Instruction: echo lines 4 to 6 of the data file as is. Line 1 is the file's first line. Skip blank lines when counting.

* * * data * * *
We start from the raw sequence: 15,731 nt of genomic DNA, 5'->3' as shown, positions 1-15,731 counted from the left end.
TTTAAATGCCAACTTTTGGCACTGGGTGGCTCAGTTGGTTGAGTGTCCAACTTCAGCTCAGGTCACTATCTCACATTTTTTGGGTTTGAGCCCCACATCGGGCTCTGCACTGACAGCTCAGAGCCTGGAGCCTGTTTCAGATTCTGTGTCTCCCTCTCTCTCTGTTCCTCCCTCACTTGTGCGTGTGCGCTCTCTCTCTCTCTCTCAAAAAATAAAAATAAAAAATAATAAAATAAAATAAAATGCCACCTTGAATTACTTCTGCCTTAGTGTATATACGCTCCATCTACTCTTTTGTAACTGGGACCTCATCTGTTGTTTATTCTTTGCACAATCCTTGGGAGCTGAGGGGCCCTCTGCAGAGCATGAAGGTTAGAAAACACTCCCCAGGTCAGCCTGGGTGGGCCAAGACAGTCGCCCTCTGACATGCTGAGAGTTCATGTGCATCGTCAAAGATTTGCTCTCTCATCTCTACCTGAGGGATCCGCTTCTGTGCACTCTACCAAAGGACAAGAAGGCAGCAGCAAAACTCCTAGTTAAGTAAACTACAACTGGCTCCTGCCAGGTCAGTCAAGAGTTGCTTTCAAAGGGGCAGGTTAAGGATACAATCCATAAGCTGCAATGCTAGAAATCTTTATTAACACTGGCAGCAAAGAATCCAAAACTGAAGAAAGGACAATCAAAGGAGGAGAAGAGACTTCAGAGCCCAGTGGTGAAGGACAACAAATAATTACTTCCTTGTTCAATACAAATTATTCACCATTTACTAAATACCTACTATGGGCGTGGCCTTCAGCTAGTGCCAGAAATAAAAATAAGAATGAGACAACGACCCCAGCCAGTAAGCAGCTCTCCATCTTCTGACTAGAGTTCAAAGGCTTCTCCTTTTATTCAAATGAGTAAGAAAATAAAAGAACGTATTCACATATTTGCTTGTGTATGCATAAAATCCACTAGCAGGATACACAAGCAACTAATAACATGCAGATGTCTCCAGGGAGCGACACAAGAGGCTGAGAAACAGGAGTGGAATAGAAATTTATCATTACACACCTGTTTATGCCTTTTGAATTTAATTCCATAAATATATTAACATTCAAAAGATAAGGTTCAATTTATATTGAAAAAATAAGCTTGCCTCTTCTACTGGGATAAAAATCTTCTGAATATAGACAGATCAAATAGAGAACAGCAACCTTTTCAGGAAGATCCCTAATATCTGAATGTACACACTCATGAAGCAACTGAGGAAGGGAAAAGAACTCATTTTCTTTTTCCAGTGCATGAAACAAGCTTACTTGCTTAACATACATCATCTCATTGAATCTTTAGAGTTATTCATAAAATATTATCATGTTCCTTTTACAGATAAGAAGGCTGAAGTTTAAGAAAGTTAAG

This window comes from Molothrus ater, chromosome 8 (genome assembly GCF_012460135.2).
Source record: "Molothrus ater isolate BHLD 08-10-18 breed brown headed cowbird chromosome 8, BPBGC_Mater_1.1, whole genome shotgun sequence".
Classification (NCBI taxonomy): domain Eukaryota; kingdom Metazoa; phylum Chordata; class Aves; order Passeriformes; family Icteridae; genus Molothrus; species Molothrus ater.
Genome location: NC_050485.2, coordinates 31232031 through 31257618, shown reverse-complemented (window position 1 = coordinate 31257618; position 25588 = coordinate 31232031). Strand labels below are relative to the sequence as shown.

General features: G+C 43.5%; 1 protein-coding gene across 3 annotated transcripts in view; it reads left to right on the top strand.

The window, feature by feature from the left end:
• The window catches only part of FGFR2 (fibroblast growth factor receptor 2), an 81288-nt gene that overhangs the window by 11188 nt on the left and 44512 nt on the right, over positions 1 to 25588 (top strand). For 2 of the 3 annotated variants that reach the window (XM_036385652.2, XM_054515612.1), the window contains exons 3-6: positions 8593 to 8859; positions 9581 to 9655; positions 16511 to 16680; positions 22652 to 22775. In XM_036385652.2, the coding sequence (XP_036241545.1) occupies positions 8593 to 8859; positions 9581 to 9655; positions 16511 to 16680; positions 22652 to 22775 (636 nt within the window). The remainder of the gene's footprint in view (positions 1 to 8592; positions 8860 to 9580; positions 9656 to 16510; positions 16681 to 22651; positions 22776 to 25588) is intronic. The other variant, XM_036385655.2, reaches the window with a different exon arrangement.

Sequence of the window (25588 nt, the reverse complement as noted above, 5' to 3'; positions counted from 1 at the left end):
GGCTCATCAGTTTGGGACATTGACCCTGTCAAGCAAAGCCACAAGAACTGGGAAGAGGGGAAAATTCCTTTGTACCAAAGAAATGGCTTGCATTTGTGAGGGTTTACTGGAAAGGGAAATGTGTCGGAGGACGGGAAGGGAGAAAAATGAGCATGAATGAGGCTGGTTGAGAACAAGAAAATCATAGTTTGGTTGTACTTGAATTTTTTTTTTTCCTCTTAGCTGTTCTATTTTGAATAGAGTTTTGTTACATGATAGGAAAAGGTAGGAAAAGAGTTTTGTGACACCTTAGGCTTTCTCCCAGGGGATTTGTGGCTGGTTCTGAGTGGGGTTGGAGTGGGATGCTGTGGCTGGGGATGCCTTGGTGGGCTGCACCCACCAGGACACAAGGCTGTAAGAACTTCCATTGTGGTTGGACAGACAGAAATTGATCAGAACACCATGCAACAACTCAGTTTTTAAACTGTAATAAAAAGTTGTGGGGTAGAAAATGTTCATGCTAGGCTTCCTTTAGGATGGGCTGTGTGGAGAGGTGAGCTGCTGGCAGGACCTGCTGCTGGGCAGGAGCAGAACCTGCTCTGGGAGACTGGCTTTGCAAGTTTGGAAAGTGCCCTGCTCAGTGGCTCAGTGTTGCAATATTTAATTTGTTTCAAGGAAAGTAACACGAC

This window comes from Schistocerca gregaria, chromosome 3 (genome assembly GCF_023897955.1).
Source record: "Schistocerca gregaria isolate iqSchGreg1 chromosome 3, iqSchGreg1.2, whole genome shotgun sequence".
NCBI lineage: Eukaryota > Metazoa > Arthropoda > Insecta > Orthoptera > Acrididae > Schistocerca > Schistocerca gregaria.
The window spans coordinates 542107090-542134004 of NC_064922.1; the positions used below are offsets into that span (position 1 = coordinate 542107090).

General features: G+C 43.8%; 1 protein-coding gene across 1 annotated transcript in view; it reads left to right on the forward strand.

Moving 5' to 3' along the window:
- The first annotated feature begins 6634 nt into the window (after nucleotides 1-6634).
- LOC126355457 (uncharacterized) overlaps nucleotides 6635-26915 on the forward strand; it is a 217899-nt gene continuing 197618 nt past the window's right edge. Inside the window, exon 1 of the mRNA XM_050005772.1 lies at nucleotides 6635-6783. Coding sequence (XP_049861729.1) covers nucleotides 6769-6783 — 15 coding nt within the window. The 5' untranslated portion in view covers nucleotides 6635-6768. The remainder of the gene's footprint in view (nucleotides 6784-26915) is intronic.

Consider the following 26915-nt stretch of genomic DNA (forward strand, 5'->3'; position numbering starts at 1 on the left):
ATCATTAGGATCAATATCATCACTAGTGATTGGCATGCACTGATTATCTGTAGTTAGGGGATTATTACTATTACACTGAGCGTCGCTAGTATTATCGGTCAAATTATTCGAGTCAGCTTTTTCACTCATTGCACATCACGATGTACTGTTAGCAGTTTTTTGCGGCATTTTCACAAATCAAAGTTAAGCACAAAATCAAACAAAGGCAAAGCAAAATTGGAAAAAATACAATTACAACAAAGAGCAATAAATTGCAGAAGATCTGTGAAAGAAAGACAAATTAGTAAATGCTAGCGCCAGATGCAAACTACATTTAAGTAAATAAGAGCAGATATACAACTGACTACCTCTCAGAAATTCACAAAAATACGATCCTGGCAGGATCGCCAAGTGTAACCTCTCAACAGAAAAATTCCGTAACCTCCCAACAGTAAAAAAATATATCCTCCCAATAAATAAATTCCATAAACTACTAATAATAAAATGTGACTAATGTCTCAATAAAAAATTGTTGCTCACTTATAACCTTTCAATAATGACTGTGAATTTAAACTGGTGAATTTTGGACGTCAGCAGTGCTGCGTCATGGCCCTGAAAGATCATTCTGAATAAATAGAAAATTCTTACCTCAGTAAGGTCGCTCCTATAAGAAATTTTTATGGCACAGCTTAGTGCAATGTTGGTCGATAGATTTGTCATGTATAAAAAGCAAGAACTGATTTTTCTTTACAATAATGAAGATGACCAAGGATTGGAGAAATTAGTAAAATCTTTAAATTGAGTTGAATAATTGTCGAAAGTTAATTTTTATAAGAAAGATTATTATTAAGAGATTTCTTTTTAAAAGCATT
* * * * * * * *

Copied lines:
Source record: "Molothrus ater isolate BHLD 08-10-18 breed brown headed cowbird chromosome 8, BPBGC_Mater_1.1, whole genome shotgun sequence".
Classification (NCBI taxonomy): domain Eukaryota; kingdom Metazoa; phylum Chordata; class Aves; order Passeriformes; family Icteridae; genus Molothrus; species Molothrus ater.
Genome location: NC_050485.2, coordinates 31232031 through 31257618, shown reverse-complemented (window position 1 = coordinate 31257618; position 25588 = coordinate 31232031). Strand labels below are relative to the sequence as shown.